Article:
We have repeatedly heard members on the Liberal side say things that were maybe partially correct in the best of light. I heard one member say that maybe bloggers could be eligible, and I actually asked the question, but bloggers are not eligible. I asked if The Post Millennial, which is a purely online web news site, would be eligible. They did not know whether it would be eligible.
There is a great Yiddish proverb that says “What you don't see with your eyes, don't say with your tongue.” It is a fanciful way of saying that if it is not the truth that we read, do not say it.
At the finance committee, I asked all of these questions because I wanted to better understand which organizations would actually be eligible for this tax credit. They were very quick to say that they did not have all answers, because some of the criteria are set in law and some of the criteria will be up to the panel to determine.
We now know that this panel would be tainted by the participation of Unifor. It is the perception that matters. It is the perception that journalists could be bent by the ownership or by the eligibility for certain criteria. We would be subsidizing journalists directly, because there is a labour tax credit of up to $55,000 by which a salary could be offset. It works out to about $13,750 at the end of the day for an employee. It is a direct subsidy for an employee.
The panel is going to decide who qualifies as a Canadian journalist. I can think of no worse thing for independent, autonomous journalism in this country than to have the perception that perhaps their reporting will be tainted one way or another on the type of content they choose to report.
I do not have a problem with journalists writing tough stories. I do not have a problem with them misquoting me. I do not have a problem with them not coming to me or not following a lead I think is worth following. I do not have a problem with it. They are independent and autonomous and can do whatever they want. That is up to them. Hopefully they will find a readership who is willing to read what they have to offer. I like to read the National Observer. It is kind of left-leaning, one could say, but it provides a lot of content that I actually like using, and so I am fine with it. However, I do not know if the National Observer would be eligible for this measure. Everything outside of current events would be excluded. If a publication covers too much sport or too much entertainment news, it would be excluded. All of those decisions the panel would get to decide.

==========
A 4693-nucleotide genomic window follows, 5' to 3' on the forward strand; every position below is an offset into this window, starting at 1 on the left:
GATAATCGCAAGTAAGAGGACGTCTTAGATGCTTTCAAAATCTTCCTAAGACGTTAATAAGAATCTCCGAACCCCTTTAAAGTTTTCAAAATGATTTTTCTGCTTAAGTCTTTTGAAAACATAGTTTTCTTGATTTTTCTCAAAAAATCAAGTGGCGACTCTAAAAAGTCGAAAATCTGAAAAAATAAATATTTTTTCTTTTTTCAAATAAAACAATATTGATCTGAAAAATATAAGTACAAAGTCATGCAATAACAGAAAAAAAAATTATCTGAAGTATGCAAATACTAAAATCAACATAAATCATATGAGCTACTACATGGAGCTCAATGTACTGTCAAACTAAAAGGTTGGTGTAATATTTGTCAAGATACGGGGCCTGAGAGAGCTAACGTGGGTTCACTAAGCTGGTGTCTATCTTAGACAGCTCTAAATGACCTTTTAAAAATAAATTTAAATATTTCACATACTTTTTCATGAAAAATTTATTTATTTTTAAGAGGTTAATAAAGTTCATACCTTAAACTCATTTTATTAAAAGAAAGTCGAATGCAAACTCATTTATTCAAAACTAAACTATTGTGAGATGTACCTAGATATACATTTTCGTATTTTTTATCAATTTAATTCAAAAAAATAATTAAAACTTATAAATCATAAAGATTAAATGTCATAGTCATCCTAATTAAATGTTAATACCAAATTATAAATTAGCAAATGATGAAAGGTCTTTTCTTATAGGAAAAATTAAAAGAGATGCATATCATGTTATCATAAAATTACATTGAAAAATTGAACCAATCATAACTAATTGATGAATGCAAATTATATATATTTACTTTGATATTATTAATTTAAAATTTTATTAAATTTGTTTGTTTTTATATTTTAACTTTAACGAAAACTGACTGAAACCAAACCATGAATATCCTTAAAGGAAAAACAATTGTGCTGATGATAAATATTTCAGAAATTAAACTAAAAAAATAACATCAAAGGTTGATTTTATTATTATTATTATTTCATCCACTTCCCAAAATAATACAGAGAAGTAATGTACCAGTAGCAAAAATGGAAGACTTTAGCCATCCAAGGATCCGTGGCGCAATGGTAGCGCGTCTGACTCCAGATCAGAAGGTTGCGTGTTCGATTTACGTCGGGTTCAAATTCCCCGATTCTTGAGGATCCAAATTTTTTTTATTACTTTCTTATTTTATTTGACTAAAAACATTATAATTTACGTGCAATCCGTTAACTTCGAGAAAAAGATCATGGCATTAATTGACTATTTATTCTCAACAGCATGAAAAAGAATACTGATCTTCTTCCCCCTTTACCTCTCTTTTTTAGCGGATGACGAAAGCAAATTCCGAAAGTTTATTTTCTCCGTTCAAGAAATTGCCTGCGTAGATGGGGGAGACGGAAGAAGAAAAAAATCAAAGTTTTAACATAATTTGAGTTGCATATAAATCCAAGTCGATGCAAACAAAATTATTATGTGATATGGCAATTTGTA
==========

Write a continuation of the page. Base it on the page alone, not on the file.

This is the only tax credit measure I can find that the CRA does not administer directly. It will be administered indirectly by this panel. I hear all these Liberal government caucus members say that it will be the panel that will decide. As soon as one qualifies, it would be eligible for these other things.
Why not just let the CRA do it? It does the disability tax credit. It decides at the end of the day who is eligible for it. It decides for the child expenses. Why is the CRA not going to be administering the law? There is a lot of leeway provided in the law as well, but I am just wondering why the CRA is not deciding, from A to Z, the whole thing. Would that not be the more transparent, non-partisan, completely opaque, arm's-length but within arm's reach way of doing this, as opposed to having a panel with Unifor on it after Unifor has explicitly said that it is going to be devoted from now until October 21 to the defeat of one of Canada's registered political parties?
For Unifor to participate in the determination of who qualifies as a journalistic organization and qualifies through those three measures I mentioned is ridiculous. There is no way we can claim that this will be a complete non-partisan exercise. We cannot. The government has basically put on the committee an organization that is going to be helping it directly. That is what I heard at the finance committee. Nothing I have heard during the debate today changes my mind on the fact that the government is trying to push the scales again on one side, just as it did with the justice system. It is pushing on the scales here and trying to ensure it gets the best possible coverage, because a lot of the money does not flow out immediately. It is the potential of future cash that would ensure that large media organizations are on side.
Therefore, I will be voting for this motion, because it is very important that every single member stand on this issue and be heard on where they stand on behalf of their constituents for a free press without any direct government involvement. We should not be in the business of subsidizing the business of the press. We want a free press, yes, but not press subsidized with government and taxpayer dollars.